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7 On Your Side: FEMA wants Superstorm Sandy assistance money back

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Nina Pineda has 7 on your Side. (WABC)

A 65-year-old retiree from Long Island who lost everything during Superstorm Sandy was facing an uncertain financial future after FEMA informed her that she'd have to repay all the assistance money she received.

Living off a fixed Social Security income didn't offer much room to pay back thousands of dollars to the government, so she turned to 7 On Your Side.

"It still looks the same as when I left," Ann Minicozzi said. "All the debris is still here from the fire."

First came the flood, and then the fire, which meant getting a disaster assistance letter from FEMA was a lifeline for Minicozzi.

"I had nothing," she said. "I didn't even have a bed. The first place I rented, I was sleeping on the floor."

She qualified for help since her apartment and everything in it was gone after Sandy's surge left Lindenhurst under water for days.

"The military was on the street," she said. "We weren't even allowed to walk down the street, then we could walk down, but not allowed to take anything out. So a week had passed, and by the time you got into the house, everything was mold. There was no salvaging anything."

But almost three years later, that desperate feeling was back, as Ann feared being homeless once again after she was told to pay back the assistance FEMA gave her.

"I was sick, how am I going to repay this," she said.

She received a letter saying FEMA had reviewed Ann's case and determined she was not entitled to any compensation, attempting to claw back nearly $7,000 that Ann had used to pay rent.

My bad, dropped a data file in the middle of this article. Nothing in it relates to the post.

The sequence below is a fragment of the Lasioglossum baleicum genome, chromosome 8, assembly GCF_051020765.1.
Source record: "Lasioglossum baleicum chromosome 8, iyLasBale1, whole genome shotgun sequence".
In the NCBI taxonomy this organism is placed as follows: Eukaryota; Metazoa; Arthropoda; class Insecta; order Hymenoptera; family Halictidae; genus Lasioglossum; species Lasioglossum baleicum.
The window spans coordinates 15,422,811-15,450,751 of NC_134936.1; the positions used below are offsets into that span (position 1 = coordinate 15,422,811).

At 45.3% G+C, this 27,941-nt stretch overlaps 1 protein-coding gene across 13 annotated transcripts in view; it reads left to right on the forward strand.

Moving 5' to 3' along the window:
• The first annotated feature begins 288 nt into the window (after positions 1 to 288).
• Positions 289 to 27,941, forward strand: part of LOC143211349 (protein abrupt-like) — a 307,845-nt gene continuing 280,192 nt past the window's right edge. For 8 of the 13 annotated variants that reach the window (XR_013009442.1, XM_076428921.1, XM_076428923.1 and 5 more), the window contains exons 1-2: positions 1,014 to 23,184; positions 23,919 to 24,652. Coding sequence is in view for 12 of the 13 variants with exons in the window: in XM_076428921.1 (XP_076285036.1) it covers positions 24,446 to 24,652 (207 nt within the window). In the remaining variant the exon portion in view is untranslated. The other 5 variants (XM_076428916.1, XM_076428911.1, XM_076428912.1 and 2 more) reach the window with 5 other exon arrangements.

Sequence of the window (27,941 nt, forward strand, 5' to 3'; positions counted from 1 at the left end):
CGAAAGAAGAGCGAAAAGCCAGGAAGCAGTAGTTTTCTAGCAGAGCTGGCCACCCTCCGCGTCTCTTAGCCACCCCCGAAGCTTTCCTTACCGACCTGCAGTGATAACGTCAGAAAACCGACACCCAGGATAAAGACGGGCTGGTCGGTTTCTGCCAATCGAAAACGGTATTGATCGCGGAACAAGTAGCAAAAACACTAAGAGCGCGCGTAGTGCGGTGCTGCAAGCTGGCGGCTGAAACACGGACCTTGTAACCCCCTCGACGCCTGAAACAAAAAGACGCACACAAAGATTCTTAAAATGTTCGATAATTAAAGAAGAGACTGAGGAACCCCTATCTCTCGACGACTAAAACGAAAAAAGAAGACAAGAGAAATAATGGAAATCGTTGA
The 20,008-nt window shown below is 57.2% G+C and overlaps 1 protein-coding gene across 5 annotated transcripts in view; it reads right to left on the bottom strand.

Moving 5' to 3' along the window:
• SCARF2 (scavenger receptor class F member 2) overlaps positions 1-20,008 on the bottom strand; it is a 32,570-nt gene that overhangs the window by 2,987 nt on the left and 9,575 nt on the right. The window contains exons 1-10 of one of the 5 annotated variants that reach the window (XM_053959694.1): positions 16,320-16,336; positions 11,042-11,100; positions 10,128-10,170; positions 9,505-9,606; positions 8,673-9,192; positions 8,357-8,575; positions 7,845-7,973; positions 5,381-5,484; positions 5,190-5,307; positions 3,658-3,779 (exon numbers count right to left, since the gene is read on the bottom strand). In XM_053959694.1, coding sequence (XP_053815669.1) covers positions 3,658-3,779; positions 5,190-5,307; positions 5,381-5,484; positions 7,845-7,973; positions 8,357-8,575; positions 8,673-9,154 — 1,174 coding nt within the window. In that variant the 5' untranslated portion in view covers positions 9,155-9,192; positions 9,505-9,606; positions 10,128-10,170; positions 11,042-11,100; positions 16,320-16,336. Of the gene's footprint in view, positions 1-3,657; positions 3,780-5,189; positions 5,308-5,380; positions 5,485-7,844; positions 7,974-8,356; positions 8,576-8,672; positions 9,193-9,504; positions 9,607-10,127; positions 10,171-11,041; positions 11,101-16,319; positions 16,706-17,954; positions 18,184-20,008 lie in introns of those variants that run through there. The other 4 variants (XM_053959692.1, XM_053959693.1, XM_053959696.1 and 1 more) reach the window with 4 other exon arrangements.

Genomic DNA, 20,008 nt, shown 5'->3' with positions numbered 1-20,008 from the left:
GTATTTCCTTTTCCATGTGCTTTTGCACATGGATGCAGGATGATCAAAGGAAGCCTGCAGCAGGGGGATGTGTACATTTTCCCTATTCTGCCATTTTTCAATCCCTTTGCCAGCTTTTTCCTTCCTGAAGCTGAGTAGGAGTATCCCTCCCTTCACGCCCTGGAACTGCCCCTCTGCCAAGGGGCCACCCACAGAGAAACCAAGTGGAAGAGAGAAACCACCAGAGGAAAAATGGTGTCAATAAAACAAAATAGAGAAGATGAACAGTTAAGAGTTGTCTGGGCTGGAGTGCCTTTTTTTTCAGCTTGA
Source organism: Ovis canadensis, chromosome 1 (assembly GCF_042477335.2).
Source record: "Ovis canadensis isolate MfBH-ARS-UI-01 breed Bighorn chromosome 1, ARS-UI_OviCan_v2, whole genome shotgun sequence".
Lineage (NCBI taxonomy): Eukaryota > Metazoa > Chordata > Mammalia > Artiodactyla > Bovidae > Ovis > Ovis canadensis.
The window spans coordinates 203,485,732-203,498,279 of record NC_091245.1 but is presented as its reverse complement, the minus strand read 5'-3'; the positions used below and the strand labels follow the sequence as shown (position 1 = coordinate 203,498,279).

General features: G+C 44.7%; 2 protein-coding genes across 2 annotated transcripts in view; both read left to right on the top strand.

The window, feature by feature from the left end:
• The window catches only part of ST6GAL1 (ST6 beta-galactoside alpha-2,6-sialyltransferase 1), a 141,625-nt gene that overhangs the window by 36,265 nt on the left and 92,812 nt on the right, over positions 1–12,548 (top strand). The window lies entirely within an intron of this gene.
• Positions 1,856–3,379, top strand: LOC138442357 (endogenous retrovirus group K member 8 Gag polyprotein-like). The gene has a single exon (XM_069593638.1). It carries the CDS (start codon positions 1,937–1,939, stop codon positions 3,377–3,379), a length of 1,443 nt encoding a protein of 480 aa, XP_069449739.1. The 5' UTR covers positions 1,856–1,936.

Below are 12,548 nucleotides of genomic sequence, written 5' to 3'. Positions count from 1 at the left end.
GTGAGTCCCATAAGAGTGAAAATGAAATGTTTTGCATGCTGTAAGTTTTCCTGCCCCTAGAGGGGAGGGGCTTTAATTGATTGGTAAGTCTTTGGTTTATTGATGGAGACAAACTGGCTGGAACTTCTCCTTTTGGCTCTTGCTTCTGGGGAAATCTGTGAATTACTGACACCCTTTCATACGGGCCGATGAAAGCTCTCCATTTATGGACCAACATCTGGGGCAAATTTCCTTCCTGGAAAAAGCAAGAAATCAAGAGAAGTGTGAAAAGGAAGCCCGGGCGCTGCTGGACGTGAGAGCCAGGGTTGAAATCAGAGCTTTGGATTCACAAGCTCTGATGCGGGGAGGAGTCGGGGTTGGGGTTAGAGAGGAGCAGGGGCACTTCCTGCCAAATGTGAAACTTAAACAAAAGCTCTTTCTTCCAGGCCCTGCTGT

"I though my life was over," she said. "How am I going to afford this when my income is Social Security? That's a lot of money years later."

She sent in an appeal last year attaching her lease and proof she had been paying rent she could barely afford on her benefits.

"I was paying $650," she said. "Now I'm paying $800, and my Social Security is $1,470 a month."

A year later, FEMA sent not one but two confusing clawback letters.

"I did do an appeal, and they're saying my appeal is denied," she said. "Then I have another letter saying I never appealed."

So we asked FEMA to take yet another look at the case, and two days later she got a different letter.

"All collection activity has ceased," she said. "And I thank you so much."

Her entire debt was canceled. Citing privacy, FEMA wouldn't discuss why, but Ann doesn't have to pay back a dime.

"Thank you so much," she said. "Anyone who has a problem, get in touch with you. Thank you so much."

Related Topics:
home7 On Your SideFEMAsuperstorm sandyfloodingfireLindenhurst
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